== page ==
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  1. Free, publicly-accessible full text available October 1, 2023
  2. Free, publicly-accessible full text available May 1, 2023
  3. Temperature variations in low permeable soil (e.g. clay) induce pore pressure, which is known as thermal pressurization. Previous research showed that thermal pressurization highly depends on thermal pressurization coefficient. This coefficient depends on the soil type and changes with temperature due to temperature dependency of thermal expansion coefficient of water. Thermal pressurization is often investigated through thermo-hydro-mechanical (THM) numerical modeling. THM process, with respect to thermal loading, has been examined in the literature to justify the field observations by incorporating advanced thermo-mechanical constitutive models. However, result of numerical simulations using advanced thermo-elastoplastic models still show some discrepancies with experimental and field observations. In this study, the assessment of thermal pressurization in Boom clay is scrutinized through employing a relatively simple while practical thermo-poroelastic finite element model with careful consideration of the temperature-dependent thermal, hydraulic, and mechanical properties of the medium and saturating fluid (i.e. water). The numerical model is carried out using COMSOL Multiphysics and the results of the numerical simulations are compared and validated with the ATLAS project, a large-scale experimental facility in Belgium. The results confirm that thermal and hydraulic coupling parameters are the key factors to change thermal pressurization.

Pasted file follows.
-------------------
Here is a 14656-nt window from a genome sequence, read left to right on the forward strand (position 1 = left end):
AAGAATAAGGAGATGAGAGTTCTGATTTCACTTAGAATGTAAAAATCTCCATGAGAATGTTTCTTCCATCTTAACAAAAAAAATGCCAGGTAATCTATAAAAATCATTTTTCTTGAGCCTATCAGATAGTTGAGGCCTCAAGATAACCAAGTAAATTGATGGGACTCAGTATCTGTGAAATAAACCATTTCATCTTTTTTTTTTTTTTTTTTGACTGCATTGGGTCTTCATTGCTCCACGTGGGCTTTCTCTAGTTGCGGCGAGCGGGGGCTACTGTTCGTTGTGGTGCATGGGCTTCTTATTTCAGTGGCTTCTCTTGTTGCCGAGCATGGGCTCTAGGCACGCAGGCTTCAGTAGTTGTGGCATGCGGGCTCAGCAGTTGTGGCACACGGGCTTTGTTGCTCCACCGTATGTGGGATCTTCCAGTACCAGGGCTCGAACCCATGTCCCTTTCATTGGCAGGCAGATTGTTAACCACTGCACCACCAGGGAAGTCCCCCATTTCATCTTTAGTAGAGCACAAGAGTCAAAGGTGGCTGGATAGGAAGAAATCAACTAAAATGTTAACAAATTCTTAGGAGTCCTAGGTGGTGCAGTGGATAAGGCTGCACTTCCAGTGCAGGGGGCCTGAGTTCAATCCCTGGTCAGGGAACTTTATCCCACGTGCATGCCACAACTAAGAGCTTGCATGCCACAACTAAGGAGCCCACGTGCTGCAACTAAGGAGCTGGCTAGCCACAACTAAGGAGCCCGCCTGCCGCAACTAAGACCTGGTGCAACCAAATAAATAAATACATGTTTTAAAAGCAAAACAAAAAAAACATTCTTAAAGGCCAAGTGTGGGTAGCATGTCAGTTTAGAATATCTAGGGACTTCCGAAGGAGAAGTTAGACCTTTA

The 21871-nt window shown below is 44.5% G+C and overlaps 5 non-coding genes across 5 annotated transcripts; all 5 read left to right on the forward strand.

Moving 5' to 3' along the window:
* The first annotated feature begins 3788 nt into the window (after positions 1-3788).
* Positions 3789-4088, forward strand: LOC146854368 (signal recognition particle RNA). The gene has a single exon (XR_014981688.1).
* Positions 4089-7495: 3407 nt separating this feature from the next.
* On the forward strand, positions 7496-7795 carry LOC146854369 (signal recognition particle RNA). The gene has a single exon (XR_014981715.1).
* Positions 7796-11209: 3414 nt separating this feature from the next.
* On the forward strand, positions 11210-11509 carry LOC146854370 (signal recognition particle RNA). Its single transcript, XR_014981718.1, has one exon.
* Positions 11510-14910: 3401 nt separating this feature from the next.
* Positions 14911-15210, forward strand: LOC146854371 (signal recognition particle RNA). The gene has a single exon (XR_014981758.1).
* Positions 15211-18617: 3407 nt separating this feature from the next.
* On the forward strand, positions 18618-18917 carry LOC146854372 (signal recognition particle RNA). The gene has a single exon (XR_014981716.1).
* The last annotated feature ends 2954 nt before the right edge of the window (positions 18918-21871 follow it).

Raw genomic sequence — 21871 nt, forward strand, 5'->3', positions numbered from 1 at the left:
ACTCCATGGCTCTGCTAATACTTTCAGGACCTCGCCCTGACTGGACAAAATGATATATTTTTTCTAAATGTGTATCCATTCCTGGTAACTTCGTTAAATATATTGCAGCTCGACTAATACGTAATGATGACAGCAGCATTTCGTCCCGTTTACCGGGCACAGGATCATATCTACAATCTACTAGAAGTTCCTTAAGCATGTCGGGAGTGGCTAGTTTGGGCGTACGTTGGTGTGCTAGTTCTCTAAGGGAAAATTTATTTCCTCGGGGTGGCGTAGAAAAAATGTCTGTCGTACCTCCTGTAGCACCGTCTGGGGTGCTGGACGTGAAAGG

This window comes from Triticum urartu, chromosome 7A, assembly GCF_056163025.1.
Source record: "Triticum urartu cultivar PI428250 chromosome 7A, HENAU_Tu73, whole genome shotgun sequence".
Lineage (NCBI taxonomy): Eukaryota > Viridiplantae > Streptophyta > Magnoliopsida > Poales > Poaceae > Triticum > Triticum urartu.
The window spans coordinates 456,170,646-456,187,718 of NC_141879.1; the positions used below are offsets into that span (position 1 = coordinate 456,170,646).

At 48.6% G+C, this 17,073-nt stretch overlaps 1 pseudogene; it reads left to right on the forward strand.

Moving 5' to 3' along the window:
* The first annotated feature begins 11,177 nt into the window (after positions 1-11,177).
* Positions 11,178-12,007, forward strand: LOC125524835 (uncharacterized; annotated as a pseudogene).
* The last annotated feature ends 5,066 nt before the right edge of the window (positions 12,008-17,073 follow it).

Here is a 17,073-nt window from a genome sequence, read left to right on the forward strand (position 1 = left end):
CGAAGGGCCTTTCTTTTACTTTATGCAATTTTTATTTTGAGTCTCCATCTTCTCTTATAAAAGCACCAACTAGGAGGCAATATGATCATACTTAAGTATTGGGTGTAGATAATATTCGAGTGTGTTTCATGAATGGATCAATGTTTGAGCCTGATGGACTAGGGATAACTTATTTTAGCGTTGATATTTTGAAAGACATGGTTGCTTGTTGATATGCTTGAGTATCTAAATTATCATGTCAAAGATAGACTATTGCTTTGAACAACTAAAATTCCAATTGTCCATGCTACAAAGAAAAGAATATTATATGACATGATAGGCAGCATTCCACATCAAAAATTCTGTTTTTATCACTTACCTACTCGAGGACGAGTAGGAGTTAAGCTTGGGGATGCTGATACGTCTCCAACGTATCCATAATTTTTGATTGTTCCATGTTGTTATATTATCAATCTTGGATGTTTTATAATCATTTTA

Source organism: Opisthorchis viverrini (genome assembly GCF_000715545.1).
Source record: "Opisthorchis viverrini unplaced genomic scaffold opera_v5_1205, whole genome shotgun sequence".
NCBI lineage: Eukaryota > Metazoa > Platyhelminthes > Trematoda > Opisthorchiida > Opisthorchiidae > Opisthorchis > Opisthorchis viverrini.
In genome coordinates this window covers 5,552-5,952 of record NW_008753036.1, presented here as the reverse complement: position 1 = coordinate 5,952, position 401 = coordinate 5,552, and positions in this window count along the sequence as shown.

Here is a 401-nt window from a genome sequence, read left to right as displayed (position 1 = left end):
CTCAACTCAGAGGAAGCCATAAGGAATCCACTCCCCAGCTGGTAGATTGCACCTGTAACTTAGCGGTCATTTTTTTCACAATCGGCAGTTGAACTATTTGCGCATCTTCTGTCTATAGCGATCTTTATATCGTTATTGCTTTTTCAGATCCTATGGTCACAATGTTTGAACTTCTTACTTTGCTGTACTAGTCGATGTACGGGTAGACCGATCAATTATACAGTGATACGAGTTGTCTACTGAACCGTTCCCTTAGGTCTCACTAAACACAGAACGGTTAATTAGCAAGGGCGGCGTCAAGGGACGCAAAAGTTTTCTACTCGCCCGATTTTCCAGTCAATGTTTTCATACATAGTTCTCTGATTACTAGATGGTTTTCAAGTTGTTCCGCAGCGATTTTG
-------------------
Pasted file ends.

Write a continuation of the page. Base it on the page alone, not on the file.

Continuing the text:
4. McCartney, J.S. ; Tomac, I. (Ed.)
    Energy piles are one of the best candidates to harvest shallow geothermal energy. Continuing harvesting and rejecting thermal energy from/to the ground may permanently change the soil temperature and consequently, may lead to different soil resistance parameters. Therefore, careful prediction of soil temperature variation close to energy geostructures is needed. This paper investigates the various parameters of heat source and soil media on transient heat transport in unsaturated soils. Green’s function and the method of separation of variables are employed to analytically analyze the transient heat transfer in the vicinity of energy piles. Results indicate that although higher heat flux increases the soil temperature surrounding a heat source, it has negligible effect on thermal influence zone where the soil temperature varies. In contrast, higher thermal diffusivity results in lower soil temperature close to a heat source while it increases the thermal influence zone.